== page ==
There are two things a great compilation album can accomplish: it can either round up the best songs from important bands, either established or emerging (or both), or it can be a statement in itself. That statement could represent a different place (maybe where the music comes from, or maybe the utopia it wants to create). For example, when San Francisco label Alternative Tentacles released Let ‘Em Eat Jellybeans in '81, I realized I wasn't the only punk rock kid convinced we could make our own art, and didn't need New York or LA to do it for us, and so that record was as genuine to me as anything by the Clash or the Last Poets. A well-chosen anthology can be one of the most important albums in your collection.
Live At KEXP: Volume Two is a great compilation. Its sweet green CD design houses 20 vivacious in-studio live performances of some of the greatest tunes available in the independent music world right now, from Sleater-Kinney's agit-prop "Jumpers" to The Decemberists' twisted and sad "We Both Go Down Together" to Lyrics Born's goosepimple-raising "Callin' Out" to Common Market's terrific local call-to-arms "Connect For." Every variation of underground pop is on display here, so many of them must-own, transcendent versions. MIA's sexy, electric recreation of her own "Galang" is worthy of purchase alone. When you combine a track listing of these kinds of artists and songs, a collection like Live At KEXP is utterly irresistible.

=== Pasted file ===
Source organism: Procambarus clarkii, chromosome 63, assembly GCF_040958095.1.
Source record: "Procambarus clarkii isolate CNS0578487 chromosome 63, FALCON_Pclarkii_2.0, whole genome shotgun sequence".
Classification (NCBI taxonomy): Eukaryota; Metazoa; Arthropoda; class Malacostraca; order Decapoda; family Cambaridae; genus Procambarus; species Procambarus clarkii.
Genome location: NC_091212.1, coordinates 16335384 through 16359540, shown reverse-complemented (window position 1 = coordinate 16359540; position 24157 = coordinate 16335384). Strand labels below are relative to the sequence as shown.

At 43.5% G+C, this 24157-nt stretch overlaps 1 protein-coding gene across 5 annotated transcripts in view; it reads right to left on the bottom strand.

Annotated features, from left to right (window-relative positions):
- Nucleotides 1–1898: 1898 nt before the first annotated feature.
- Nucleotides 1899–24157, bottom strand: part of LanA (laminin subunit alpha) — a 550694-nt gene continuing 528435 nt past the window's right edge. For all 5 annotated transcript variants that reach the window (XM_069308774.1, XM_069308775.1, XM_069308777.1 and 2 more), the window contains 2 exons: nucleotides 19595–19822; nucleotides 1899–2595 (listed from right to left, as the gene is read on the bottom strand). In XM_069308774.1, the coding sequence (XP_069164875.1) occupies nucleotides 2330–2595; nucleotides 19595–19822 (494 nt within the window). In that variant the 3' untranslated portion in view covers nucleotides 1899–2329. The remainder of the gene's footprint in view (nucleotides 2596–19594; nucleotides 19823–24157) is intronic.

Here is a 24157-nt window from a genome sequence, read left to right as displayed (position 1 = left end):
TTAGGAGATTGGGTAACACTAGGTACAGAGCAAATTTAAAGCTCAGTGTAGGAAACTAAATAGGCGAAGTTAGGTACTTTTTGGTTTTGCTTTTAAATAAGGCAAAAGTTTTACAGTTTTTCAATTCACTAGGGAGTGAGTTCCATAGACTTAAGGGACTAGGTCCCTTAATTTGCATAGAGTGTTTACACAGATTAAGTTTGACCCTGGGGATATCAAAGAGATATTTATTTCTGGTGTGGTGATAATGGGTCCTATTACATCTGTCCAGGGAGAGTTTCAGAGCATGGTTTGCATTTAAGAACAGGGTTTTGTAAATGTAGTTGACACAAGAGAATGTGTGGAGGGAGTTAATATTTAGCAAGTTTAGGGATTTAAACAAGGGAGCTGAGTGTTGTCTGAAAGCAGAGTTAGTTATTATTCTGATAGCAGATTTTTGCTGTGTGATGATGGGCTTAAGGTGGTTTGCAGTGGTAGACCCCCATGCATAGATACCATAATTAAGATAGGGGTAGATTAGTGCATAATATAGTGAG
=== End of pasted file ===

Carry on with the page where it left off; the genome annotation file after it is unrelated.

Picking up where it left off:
But there's always ambivalence towards anthologies, having to do with the album-as-art mythos created by the singer-songwriter cult of the 60s performers. How could a disc full of different voices, especially one that is made up of bands from all over the country, be unified in vision and feel? There is unity here, represented at the close of the set by the gentle visionary politics of Patti Smith and Lenny Kaye's "People Have the Power."
The generosity of spirit in Live At KEXP: Volume Two represents the mature, loving, intelligent tastes of its compilers. Sure, there isn't a whole lot of hard rock (a gnarly updated Gang of Four and a ferocious Skullbot represents here though), and the compilation doesn't contain a lot of edgier, out-of-control performances. That is probably because out-of-control is created out of distrust and conflict, and KEXP have made an elegant listener-supported radio and Internet radio empire out of the best of the eclectic and accessible. The artists aren't looking to trash the station's equipment — they're using it all for a higher calling.